Evotec is partnering with the Harvard Stem Cell Institute (HSCI) to identify compounds that prevent or slow down the loss of motor neurons, which is characteristic of amyotrophic lateral sclerosis (ALS). The collaboration, dubbed "CureMN" (CureMotorNeuron) aims to leverage human motor neuron assays based on ALS patient-derived induced pluripotent stem (iPS) cells as well as Evotec’s drug discovery infrastructure and expertise to identify compounds that will have therapeutic value against the disease that Lou Gehrig made famous.
The iPS cells in question were developed by Lee Rubin, Ph.D., HSCI principal faculty member and professor in the department of stem cell and regenerative biology at Harvard, and Kevin Eggan, Ph.D., early career scientist at the Howard Hughes Medical Institute, HSCI principal faculty member, and professor in the department of stem cell and regenerative biology at Harvard.
"Kevin and Lee have made significant contributions to our understanding of the underlying pathology of motor neuron diseases," said Cord Dohrmann, Ph.D., CSO of Evotec, in a statement. "Their laboratories have developed a large array of ALS patient-derived motor neuron models that allow screening of diseased human cells in culture—an approach that is sometimes referred to as a 'clinical trial in a dish'. Our intention is to systematically screen for new mechanisms, targets, and compounds that have the potential to be developed into new products that will modify and ideally halt the progression of ALS and potentially other motor neuron diseases."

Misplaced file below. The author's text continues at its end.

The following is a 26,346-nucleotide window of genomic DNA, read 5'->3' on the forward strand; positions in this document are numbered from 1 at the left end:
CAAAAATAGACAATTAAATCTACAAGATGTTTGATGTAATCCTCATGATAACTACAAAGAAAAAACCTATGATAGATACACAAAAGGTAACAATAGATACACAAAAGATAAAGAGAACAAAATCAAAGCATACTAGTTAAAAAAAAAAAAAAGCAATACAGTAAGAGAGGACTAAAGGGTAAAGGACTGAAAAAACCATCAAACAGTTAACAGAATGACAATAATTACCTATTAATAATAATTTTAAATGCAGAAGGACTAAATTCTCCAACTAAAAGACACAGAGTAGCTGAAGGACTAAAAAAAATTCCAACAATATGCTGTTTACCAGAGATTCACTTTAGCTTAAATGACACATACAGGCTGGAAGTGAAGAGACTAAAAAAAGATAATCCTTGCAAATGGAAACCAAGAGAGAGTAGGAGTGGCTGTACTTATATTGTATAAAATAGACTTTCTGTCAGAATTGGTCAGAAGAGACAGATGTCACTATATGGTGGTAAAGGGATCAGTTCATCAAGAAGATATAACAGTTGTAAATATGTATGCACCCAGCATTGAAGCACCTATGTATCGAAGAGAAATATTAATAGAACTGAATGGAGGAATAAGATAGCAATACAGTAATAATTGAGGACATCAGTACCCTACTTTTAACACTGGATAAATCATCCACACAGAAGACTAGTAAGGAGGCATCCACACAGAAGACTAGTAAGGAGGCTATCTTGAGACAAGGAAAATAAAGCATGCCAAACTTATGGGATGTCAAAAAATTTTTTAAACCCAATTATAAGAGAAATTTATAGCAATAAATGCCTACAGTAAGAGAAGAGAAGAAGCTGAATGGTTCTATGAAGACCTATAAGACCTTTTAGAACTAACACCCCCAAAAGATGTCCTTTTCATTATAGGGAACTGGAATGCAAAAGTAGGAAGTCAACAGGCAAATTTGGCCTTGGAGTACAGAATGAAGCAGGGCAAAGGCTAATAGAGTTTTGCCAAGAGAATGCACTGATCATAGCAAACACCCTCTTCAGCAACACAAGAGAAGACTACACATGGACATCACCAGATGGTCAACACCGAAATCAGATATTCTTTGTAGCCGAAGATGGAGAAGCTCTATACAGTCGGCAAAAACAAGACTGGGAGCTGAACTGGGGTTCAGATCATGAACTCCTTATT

This agreement marks the third collaboration between Evotec and Harvard Stem Cell Institute scientists, and the fourth with Harvard scientists. Back in March of 2011, Evotec and Harvard forged a beta cell regeneration alliance dubbed CureBeta, and in January of 2012 they started the CureNephron project with Brigham and Women’s Hospital aimed at discovering and developing biomarkers and treatments for kidney disease. Also, in May of this year, Evotec and Harvard teamed up to discover and develop novel antibacterial agents based on a target family involved in bacterial cell wall biosynthesis that reportedly are highly validated.